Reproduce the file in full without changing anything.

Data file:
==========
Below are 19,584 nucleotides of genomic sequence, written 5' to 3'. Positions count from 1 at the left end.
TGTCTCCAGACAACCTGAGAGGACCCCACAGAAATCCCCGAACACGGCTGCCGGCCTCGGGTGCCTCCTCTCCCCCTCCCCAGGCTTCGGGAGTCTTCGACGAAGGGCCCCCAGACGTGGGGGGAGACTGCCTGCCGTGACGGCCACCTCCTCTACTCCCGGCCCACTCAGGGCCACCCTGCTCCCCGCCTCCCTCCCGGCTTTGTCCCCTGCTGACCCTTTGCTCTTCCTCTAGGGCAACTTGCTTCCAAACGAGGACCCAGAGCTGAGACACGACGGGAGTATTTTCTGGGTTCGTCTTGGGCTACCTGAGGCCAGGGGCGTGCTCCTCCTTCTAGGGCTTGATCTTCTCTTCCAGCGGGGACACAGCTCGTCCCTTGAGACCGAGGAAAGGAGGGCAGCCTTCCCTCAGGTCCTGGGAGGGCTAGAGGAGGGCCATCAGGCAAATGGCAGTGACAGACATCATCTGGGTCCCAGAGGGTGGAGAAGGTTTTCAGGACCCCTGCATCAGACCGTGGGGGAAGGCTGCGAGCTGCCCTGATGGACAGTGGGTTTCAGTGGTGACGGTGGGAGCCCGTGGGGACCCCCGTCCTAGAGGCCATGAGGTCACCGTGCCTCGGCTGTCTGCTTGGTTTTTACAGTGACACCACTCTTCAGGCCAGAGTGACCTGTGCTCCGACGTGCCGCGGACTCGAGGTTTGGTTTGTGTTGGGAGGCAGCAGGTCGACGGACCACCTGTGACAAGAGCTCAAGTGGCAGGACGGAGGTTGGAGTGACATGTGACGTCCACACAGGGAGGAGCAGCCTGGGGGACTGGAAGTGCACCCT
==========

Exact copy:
Below are 19,584 nucleotides of genomic sequence, written 5' to 3'. Positions count from 1 at the left end.
TGTCTCCAGACAACCTGAGAGGACCCCACAGAAATCCCCGAACACGGCTGCCGGCCTCGGGTGCCTCCTCTCCCCCTCCCCAGGCTTCGGGAGTCTTCGACGAAGGGCCCCCAGACGTGGGGGGAGACTGCCTGCCGTGACGGCCACCTCCTCTACTCCCGGCCCACTCAGGGCCACCCTGCTCCCCGCCTCCCTCCCGGCTTTGTCCCCTGCTGACCCTTTGCTCTTCCTCTAGGGCAACTTGCTTCCAAACGAGGACCCAGAGCTGAGACACGACGGGAGTATTTTCTGGGTTCGTCTTGGGCTACCTGAGGCCAGGGGCGTGCTCCTCCTTCTAGGGCTTGATCTTCTCTTCCAGCGGGGACACAGCTCGTCCCTTGAGACCGAGGAAAGGAGGGCAGCCTTCCCTCAGGTCCTGGGAGGGCTAGAGGAGGGCCATCAGGCAAATGGCAGTGACAGACATCATCTGGGTCCCAGAGGGTGGAGAAGGTTTTCAGGACCCCTGCATCAGACCGTGGGGGAAGGCTGCGAGCTGCCCTGATGGACAGTGGGTTTCAGTGGTGACGGTGGGAGCCCGTGGGGACCCCCGTCCTAGAGGCCATGAGGTCACCGTGCCTCGGCTGTCTGCTTGGTTTTTACAGTGACACCACTCTTCAGGCCAGAGTGACCTGTGCTCCGACGTGCCGCGGACTCGAGGTTTGGTTTGTGTTGGGAGGCAGCAGGTCGACGGACCACCTGTGACAAGAGCTCAAGTGGCAGGACGGAGGTTGGAGTGACATGTGACGTCCACACAGGGAGGAGCAGCCTGGGGGACTGGAAGTGCACCCT